Next Generation Science Standards Advancing Inquiry-based Teaching & Learning through Action Research
NGSS (2013) NGSS serves as a guideline for states, districts, schools and teachers to facilitate student learning Goals reflect what students should know and are able to do
NGSS VisionClick on this link to watch: NGSS (2013) Vision for Science Education
SCIENCE TEACHINGSCIENCE LEARNINGCoherent, rigorous inquiry-based instruction Direct engagement in scientific practices in order to fully appreciate the nature of scientific knowledgeRequires identification of assumptions, use of critical and logical thinking, and consideration of alternative explanations. Acquisition and application of scientific knowledge to unique situations
Expert teachers arrange performance expectations as deemed necessary to support the developmental needs of learners. Opportunities to critically think and reason scientifically in order to solve real-world challenges
Facets of InquiryMaking observations Posing questions Examining sources of information to learn what is already known Planning investigationReviewing experimental evidence Using tools to gather, analyze, and interpret data Proposing answers, explanations, and predictionsCommunicating results
The On-going Challenge
Many teachers have not embraced this pedagogical approach, which encourages students to think scientifically due to the complexity of teaching in a non-traditional, inquiry-based manner (Fradd & Lee, 1999).
Elementary science teaching methods continue to most prevalently reflect the use of worksheets and textbook reading of definitions (Dept. of Edu., 2000).
Despite national efforts to encourage the use of inquiry-based teaching practices, many science teachers still do not practice science as inquiry with their students (Lebak & Tinsley, 2010) .
There has been a tremendous concern that our efforts are simply not resulting in the desired level of inquiry-based teaching (Meyer, Meyer, Nabb, Connell & Avery, 2011).
Tensions between Experiment & Enactment
Lacking familiarity with scientific inquiry processes
Lacking pedagogical content knowledge (PCK) in science education
The challenging application of the practice in the real-world, diverse context of the classroom
Together, these considerations generate the grave uncertainty that is often to blame for teacher anxiety, frustration, and poor teaching practices in the subject area (Capobianco, 2010).
What is Action Research?A systematic, self-reflective, yet collaborative inquiry approach aimed at constructing knowledge about ones practice, with the major goals of improving and coming to a better understanding of that practice (Carr & Kemmis, 1986; Cochran-Smith & Lytle, 1993; Stenhouse, 1975).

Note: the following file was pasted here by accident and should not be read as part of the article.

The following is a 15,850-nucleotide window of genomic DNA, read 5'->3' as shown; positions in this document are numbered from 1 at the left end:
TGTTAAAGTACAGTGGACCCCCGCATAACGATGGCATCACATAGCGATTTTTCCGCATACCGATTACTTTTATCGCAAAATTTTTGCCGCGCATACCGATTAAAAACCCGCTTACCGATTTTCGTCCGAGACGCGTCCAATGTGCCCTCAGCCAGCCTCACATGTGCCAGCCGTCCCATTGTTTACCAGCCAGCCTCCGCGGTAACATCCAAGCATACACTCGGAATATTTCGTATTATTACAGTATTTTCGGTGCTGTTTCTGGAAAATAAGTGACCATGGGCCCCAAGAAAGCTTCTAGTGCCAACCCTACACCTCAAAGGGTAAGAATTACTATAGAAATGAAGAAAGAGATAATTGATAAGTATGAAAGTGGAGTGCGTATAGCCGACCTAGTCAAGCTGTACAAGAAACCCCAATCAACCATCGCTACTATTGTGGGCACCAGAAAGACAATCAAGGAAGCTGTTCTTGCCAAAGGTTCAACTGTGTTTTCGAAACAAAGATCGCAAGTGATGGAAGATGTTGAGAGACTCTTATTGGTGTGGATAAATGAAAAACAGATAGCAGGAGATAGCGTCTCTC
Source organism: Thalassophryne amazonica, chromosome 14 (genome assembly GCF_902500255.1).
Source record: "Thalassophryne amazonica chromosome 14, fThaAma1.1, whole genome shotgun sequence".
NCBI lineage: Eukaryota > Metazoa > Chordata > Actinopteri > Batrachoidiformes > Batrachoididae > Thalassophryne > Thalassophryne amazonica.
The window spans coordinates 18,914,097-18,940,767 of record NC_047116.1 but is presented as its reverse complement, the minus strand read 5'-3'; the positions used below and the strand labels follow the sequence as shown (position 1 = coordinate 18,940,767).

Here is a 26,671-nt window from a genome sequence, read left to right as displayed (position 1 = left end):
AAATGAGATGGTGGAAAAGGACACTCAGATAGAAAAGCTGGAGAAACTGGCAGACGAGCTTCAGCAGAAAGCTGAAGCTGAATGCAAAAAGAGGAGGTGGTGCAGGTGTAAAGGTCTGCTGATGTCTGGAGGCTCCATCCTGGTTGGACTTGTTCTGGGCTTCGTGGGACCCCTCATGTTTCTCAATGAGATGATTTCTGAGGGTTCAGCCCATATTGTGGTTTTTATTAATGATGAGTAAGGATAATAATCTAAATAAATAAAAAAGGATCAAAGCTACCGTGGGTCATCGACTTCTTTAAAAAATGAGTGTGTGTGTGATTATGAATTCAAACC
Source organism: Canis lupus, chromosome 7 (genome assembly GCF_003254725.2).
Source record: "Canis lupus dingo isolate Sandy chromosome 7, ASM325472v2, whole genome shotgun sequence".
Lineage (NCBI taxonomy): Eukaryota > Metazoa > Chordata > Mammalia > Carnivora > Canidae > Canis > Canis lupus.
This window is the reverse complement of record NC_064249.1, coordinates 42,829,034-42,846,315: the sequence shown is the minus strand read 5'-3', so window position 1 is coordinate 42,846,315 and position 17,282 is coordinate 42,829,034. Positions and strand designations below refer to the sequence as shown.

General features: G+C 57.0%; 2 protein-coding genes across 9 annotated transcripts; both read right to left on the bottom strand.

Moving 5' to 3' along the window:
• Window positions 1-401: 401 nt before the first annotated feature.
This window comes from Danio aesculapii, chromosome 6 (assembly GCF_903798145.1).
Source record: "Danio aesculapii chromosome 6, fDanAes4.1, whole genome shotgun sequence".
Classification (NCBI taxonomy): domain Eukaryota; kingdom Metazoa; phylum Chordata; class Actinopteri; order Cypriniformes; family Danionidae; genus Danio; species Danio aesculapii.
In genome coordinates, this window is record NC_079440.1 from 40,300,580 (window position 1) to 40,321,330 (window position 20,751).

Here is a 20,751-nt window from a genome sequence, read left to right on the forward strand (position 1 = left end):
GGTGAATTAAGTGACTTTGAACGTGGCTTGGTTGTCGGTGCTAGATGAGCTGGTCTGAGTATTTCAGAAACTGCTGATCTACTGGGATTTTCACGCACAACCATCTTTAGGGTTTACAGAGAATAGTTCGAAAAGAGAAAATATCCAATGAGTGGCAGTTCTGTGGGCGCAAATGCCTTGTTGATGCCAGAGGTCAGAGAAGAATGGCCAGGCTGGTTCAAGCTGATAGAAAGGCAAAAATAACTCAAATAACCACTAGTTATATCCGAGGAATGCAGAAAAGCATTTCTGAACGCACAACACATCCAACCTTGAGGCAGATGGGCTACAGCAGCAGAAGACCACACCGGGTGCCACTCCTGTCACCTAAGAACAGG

Practitioners plan, act, observe, reflect, and improve upon their educational situation, sharing findings publically with all interested in transforming educational practices.
The Promise ofAction Research
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ReferencesCapobianco, B. M., & Feldman, A. (2010). Repositioning teacher action research in science teacher education.Journal of Science Teacher Education,21(8), 909-915.Carr, W., & Kemmis, S. (1986). Becoming critical: Education, knowledge, and action research. Lewes, UK: Falmer.Cochran-Smith, M., & Lytle, S. (1992). Communities for teacher research: Fringe or forefront? American Journal of Education, (100), 298324.Cullen, T.A., Akerson, V.L., & Hanson, D.L. (2010). Using Action Research to Engage K-6 Teachers in Nature of Science Inquiry as Professional Development. Journal of Science Teacher Education, 21(8), 971-992.Fradd, S., & Lee, O. (1999). Teachers roles in promoting science inquiry with students from diverse language backgrounds. Educational Researcher, (28), 1420.
References (cont.)Lebak, K., & Tinsley, R. (2010). Can inquiry and reflection be contagious? Science teachers, students, and action research.Journal of Science Teacher Education,21(8), 953-970.Meyer, D., Meyer, A., Nabb, K., Connel, M., & Avery, L. (2011). A Theoretical and Empirical Exploration of Intrinsic Problems in Designing Inquiry Activities. Research in Science Education, (43), 57-76.Next Generation Science Standards (2013). Retrieved May 27, 2013, from http://www.nextgenscience.org/
Stenhouse, L. (1975). Introduction to curriculum research and development. London: Heinemann.